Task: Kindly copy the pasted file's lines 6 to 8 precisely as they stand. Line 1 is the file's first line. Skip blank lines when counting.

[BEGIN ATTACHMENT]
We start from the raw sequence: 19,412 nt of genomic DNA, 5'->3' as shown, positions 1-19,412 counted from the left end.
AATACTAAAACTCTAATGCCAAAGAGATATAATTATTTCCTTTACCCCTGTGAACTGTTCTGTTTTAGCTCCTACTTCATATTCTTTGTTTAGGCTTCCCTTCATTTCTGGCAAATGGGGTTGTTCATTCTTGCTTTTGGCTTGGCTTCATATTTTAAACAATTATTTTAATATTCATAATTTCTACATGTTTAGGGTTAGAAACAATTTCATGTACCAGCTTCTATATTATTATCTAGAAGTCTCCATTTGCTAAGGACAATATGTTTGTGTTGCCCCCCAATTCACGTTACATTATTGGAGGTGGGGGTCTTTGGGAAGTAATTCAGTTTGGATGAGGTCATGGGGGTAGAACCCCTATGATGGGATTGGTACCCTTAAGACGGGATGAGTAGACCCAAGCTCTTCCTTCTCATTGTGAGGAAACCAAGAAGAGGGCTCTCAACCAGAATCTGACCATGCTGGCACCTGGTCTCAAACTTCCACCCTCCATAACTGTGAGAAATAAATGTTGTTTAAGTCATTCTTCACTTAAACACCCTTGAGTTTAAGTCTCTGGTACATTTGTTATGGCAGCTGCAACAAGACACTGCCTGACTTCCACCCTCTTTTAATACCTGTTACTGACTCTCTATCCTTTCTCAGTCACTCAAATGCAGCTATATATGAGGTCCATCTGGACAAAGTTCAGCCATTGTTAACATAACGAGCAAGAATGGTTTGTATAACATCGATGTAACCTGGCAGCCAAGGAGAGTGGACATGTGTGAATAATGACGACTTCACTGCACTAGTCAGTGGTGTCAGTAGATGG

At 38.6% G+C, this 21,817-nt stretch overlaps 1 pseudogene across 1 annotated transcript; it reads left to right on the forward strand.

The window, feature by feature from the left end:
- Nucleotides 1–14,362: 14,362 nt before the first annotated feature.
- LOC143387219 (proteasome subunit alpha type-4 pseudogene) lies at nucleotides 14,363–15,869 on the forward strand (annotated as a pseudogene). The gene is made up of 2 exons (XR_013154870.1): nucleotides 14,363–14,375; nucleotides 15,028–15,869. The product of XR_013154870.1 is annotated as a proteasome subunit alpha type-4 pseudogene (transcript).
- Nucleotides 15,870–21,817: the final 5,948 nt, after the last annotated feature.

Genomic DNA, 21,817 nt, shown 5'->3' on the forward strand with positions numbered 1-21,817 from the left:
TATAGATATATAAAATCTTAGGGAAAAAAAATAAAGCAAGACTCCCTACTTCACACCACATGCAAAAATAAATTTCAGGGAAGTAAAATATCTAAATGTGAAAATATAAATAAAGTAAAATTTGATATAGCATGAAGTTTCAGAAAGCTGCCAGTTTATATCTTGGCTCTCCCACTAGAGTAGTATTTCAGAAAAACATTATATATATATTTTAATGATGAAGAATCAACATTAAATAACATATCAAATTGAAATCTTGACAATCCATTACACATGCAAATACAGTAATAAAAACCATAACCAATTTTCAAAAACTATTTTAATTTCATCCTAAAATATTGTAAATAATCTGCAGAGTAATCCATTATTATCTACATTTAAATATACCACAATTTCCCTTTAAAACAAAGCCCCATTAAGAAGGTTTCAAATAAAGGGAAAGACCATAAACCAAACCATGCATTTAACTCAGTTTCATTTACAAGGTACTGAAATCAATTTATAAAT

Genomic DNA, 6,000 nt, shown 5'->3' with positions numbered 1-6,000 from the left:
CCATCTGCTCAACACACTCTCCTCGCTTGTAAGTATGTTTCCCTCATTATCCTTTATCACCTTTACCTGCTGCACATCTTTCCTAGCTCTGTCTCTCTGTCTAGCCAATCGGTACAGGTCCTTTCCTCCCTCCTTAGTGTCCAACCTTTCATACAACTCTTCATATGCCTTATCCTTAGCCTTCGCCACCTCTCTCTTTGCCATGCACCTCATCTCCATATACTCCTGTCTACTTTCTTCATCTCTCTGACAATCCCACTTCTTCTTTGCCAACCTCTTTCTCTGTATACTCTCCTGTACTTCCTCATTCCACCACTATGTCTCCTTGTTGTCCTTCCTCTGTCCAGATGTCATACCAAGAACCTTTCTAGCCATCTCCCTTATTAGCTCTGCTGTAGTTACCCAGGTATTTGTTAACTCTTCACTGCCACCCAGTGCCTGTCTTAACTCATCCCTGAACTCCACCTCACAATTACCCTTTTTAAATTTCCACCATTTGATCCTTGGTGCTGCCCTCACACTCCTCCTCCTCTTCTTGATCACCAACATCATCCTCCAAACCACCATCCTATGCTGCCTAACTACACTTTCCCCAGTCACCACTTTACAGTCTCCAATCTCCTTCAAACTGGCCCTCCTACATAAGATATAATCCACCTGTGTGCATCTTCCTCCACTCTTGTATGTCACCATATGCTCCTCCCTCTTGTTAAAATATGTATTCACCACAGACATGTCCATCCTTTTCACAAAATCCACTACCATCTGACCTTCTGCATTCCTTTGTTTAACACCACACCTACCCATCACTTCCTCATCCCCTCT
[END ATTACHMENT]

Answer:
- LOC143387219 (proteasome subunit alpha type-4 pseudogene) lies at nucleotides 14,363–15,869 on the forward strand (annotated as a pseudogene). The gene is made up of 2 exons (XR_013154870.1): nucleotides 14,363–14,375; nucleotides 15,028–15,869. The product of XR_013154870.1 is annotated as a proteasome subunit alpha type-4 pseudogene (transcript).
- Nucleotides 15,870–21,817: the final 5,948 nt, after the last annotated feature.

Genomic DNA, 21,817 nt, shown 5'->3' on the forward strand with positions numbered 1-21,817 from the left: